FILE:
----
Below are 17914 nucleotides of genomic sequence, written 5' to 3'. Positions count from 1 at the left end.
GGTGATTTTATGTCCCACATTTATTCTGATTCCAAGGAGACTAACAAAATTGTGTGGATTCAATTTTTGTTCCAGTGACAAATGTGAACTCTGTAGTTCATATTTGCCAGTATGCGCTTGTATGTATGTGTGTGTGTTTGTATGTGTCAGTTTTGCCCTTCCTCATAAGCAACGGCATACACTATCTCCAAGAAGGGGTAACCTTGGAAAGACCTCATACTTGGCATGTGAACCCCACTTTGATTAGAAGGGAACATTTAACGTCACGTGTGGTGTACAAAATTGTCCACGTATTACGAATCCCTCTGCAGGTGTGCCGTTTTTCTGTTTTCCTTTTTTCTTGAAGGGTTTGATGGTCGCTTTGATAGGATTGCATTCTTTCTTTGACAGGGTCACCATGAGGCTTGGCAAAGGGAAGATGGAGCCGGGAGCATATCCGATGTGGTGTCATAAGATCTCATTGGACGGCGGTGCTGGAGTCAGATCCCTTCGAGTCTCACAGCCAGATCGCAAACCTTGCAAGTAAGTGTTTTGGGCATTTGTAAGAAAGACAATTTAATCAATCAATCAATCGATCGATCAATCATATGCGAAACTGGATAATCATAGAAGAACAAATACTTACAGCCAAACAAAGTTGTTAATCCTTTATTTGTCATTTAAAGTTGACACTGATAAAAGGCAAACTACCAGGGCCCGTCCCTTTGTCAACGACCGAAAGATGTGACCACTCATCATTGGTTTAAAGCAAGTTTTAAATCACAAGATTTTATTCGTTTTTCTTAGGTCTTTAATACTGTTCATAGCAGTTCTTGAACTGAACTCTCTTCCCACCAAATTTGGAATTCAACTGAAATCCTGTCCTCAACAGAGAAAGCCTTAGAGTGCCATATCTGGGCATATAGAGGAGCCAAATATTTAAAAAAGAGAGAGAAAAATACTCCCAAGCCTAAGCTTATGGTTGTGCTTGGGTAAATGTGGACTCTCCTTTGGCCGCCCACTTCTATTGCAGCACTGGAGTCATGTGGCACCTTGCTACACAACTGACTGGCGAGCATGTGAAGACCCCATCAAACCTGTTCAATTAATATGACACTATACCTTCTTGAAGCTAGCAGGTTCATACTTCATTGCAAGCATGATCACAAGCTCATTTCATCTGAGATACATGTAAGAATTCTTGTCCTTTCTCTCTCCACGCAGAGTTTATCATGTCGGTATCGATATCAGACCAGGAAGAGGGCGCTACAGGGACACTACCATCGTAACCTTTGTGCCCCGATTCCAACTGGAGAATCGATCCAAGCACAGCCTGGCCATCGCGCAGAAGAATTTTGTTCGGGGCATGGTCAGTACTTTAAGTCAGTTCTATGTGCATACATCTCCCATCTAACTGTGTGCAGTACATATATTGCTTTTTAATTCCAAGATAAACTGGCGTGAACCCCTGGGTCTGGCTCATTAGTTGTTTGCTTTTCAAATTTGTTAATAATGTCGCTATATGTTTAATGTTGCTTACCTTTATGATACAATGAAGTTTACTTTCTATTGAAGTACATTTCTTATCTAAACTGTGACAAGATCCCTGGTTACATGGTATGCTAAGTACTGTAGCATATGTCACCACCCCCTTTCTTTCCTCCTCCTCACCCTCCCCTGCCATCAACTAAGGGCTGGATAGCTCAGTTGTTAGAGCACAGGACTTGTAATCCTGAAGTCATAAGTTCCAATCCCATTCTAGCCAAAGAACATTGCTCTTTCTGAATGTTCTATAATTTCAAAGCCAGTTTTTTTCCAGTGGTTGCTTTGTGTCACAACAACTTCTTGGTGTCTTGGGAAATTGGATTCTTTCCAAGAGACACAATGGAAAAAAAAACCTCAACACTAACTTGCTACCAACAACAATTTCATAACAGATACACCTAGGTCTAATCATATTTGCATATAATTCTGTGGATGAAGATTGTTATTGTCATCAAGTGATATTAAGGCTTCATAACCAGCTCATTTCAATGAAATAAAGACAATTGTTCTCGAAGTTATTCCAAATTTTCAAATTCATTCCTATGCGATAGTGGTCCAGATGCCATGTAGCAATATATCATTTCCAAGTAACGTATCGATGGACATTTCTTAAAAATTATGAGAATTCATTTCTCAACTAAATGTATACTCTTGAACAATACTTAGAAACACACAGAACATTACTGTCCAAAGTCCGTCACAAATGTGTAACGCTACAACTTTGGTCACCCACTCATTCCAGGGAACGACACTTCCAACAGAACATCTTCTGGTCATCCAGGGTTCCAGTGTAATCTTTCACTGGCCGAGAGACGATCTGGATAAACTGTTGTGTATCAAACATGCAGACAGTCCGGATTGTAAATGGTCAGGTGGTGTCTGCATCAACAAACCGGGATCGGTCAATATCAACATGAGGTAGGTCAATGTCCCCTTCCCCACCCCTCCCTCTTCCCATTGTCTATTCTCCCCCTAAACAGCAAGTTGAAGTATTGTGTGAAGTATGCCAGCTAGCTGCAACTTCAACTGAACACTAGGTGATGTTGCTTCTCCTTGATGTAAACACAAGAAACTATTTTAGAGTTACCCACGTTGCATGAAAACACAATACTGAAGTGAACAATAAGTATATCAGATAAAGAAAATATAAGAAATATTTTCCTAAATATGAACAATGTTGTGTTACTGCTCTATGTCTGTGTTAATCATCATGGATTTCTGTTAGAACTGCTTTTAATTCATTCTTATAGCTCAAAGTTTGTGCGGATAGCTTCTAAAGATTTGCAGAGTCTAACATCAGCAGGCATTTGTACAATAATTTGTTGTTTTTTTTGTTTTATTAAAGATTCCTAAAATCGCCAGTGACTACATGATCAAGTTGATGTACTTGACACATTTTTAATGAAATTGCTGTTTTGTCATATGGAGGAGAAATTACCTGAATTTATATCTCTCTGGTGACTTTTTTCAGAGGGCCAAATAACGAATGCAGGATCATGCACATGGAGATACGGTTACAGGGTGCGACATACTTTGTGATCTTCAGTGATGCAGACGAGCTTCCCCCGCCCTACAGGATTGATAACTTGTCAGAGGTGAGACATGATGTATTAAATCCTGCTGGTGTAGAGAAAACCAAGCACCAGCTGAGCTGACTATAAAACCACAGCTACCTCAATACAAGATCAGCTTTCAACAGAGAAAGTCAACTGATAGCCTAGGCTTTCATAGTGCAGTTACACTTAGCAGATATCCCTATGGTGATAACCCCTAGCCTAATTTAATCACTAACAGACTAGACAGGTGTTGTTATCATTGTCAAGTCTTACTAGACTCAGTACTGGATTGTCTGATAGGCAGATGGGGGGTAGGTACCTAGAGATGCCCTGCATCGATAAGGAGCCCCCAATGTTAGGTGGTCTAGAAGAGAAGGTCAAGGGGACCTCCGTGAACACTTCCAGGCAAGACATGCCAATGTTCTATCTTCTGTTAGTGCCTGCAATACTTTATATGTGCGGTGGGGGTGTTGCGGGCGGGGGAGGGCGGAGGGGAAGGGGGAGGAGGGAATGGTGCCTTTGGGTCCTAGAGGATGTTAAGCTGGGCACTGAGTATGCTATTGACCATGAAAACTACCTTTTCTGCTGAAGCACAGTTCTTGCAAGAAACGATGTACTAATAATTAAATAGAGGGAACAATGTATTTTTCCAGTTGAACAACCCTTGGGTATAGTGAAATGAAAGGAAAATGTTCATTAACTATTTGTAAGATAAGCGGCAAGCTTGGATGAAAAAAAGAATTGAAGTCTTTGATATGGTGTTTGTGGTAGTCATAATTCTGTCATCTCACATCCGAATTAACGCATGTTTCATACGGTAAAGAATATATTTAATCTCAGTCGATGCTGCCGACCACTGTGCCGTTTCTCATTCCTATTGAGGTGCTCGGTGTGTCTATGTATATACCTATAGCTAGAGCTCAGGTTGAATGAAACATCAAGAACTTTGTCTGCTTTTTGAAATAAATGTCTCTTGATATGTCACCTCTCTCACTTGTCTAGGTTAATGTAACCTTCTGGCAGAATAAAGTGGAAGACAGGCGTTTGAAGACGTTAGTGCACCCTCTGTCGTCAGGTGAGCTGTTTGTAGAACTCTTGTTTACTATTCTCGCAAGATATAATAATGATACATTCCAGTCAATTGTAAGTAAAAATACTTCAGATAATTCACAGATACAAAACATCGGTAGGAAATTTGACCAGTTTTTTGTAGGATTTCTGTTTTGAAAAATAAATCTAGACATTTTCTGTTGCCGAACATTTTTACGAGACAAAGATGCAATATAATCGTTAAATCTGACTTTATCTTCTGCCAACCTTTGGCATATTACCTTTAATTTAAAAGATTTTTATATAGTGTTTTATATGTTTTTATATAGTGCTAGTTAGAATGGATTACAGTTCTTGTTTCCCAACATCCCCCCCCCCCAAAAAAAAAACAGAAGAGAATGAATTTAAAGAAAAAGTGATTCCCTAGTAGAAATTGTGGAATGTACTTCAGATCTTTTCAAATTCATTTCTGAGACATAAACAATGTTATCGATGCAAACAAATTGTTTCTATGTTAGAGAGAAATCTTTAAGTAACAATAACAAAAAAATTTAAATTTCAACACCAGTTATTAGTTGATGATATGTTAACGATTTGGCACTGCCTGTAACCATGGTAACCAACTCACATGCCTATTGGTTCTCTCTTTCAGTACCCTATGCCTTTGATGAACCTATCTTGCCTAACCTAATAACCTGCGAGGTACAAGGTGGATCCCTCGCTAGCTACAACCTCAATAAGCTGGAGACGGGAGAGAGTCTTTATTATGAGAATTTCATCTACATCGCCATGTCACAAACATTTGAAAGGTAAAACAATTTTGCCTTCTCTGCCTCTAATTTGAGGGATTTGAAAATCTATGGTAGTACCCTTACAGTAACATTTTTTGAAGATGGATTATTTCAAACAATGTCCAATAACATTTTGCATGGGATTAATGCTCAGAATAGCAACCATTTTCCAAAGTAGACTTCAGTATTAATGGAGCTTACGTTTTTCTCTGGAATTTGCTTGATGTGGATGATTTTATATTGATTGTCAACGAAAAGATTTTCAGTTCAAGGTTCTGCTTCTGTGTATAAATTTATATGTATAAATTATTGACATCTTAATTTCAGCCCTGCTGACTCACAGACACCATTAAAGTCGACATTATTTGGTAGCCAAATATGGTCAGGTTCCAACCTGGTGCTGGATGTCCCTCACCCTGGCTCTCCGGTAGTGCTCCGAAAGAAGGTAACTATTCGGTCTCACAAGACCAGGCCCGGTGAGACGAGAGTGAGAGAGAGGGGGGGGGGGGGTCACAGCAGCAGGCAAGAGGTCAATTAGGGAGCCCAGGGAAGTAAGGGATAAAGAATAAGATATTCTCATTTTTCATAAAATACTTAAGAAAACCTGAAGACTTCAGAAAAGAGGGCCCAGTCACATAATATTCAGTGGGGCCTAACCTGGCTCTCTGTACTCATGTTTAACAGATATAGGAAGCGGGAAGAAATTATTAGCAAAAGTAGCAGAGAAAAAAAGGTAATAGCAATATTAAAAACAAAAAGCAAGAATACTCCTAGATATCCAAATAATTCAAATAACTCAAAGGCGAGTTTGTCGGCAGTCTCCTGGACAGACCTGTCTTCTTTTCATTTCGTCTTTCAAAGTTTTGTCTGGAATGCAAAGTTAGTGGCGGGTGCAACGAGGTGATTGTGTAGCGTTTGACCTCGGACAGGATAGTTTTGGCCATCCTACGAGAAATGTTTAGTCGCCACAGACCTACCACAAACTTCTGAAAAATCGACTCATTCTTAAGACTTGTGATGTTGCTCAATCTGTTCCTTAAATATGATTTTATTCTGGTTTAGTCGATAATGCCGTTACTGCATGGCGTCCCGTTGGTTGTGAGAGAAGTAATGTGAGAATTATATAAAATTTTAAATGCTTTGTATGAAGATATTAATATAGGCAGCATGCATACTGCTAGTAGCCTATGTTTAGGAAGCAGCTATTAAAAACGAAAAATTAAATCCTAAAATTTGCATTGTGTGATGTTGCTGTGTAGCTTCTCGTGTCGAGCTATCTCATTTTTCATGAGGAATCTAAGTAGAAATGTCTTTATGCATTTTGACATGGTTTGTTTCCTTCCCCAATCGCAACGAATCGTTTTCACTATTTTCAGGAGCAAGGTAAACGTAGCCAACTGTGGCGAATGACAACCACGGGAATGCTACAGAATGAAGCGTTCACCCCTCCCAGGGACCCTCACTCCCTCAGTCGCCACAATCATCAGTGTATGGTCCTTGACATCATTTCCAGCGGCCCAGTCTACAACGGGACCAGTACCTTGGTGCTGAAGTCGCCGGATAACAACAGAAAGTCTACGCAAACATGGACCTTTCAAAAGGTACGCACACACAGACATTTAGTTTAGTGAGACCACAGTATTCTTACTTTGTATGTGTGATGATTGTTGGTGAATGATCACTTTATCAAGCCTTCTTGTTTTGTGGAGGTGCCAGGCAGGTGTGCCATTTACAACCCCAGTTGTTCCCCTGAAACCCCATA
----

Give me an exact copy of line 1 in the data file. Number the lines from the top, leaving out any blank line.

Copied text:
Below are 17914 nucleotides of genomic sequence, written 5' to 3'. Positions count from 1 at the left end.